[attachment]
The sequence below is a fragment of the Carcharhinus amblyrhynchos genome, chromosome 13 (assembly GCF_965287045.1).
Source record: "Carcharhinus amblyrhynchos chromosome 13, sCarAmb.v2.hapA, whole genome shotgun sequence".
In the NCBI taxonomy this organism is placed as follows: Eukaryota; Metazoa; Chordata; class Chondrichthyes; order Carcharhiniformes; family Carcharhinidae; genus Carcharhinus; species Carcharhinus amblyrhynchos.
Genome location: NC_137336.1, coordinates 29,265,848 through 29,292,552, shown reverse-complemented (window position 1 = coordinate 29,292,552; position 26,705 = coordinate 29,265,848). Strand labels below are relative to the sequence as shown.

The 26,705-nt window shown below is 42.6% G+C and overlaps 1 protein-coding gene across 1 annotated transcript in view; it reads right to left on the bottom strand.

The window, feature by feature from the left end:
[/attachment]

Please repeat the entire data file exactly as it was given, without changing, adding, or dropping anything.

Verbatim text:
The sequence below is a fragment of the Carcharhinus amblyrhynchos genome, chromosome 13 (assembly GCF_965287045.1).
Source record: "Carcharhinus amblyrhynchos chromosome 13, sCarAmb.v2.hapA, whole genome shotgun sequence".
In the NCBI taxonomy this organism is placed as follows: Eukaryota; Metazoa; Chordata; class Chondrichthyes; order Carcharhiniformes; family Carcharhinidae; genus Carcharhinus; species Carcharhinus amblyrhynchos.
Genome location: NC_137336.1, coordinates 29,265,848 through 29,292,552, shown reverse-complemented (window position 1 = coordinate 29,292,552; position 26,705 = coordinate 29,265,848). Strand labels below are relative to the sequence as shown.

The 26,705-nt window shown below is 42.6% G+C and overlaps 1 protein-coding gene across 1 annotated transcript in view; it reads right to left on the bottom strand.

The window, feature by feature from the left end: